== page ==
"Using data gathered on Google’s takedowns over a 12-month period between April 2012 and March 2013, IPL developed a mathematical model to show how well the process is currently working and pinpoint the internal and external factors that affect consistency.To register for free access to the report, click here.
The report found that despite the volume of requests that Google receives having grown significantly (from less than two million in April 2012 to more than 18 million in March 2013), Google’s performance in terms of timeliness and accuracy has remained consistent.
As well as enabling Google to assess its performance over time, the model can be used by other companies who have to deal with similar takedown requests to perform similar analysis, and to compare this to Google and anyone else using the model.
Moreover, by modelling the relationship between the volume of requests, accuracy and timeliness, Google and others can assess the likely impact of changes to legislation – such as the imposition of a time limit for each takedown request.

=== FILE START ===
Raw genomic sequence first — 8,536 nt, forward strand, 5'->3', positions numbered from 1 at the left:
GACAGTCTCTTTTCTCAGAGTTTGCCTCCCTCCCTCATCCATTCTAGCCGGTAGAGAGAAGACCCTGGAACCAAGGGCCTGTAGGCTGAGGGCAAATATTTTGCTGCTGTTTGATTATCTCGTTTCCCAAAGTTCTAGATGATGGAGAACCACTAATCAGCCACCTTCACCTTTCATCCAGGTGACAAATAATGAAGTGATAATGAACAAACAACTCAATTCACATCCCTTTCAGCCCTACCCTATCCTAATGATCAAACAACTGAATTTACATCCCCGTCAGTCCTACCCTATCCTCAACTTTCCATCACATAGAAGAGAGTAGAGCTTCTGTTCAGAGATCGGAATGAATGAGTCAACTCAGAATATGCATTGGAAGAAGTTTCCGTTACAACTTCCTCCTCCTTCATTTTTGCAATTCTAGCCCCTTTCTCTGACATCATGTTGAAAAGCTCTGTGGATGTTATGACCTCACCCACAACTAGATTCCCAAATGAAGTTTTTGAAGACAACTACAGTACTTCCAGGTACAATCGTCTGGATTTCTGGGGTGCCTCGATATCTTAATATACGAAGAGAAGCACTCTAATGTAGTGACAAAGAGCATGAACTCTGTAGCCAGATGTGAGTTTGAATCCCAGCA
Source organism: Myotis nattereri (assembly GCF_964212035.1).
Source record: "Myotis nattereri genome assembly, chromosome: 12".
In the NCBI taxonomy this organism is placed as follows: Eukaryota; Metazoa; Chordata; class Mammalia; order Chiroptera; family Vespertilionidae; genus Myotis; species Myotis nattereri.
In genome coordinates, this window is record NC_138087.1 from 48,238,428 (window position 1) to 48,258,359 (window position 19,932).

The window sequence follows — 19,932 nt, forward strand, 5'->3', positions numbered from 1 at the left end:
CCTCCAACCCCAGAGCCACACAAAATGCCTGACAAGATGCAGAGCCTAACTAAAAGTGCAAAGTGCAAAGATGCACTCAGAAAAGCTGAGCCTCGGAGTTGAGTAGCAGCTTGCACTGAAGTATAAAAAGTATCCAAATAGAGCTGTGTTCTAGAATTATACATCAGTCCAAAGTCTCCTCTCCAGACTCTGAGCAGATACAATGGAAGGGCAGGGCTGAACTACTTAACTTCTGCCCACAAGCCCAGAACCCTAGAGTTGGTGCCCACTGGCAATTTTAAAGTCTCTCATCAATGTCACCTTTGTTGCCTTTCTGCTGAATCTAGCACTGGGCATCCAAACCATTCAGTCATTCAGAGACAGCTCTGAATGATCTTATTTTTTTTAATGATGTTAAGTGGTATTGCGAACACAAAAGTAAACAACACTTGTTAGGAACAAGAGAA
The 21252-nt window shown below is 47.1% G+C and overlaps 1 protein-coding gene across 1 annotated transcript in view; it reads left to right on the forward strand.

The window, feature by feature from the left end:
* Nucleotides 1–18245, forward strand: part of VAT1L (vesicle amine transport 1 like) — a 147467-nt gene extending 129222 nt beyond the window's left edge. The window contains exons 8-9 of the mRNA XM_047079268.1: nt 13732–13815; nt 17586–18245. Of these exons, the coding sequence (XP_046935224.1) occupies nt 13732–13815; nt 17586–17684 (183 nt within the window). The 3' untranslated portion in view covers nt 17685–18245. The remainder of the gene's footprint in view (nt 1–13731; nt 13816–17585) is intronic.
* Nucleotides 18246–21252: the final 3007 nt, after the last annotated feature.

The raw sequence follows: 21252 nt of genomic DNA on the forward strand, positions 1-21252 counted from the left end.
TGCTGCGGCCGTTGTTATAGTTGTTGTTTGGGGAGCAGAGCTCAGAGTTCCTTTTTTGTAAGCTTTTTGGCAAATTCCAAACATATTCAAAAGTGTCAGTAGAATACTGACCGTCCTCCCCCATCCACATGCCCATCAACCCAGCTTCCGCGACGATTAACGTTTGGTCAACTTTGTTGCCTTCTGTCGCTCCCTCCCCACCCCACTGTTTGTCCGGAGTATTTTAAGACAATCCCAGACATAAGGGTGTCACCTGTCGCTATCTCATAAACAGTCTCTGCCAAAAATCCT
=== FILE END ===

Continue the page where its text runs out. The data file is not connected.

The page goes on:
Simon Morrison, Google’s EMEA Copyright Public Policy Manager, says: “How best to fight copyright infringement online while protecting freedom of expression is a thorny problem [yes, it is -- but it's a much bigger problem for copyright owners than it is for Google and "other companies who have to deal with similar takedown requests", whose headache is generally relieved at the point of takedown]. This research shows that Google has done well at balancing these important aims even as the volume of content online has increased enormously”..."
This blogger wonders how far IPL's model, and Google's takedown system, are likely to be licensed to others who are in the takedown business, and what sort of response Google might give to a request to use its software for this laudable purpose.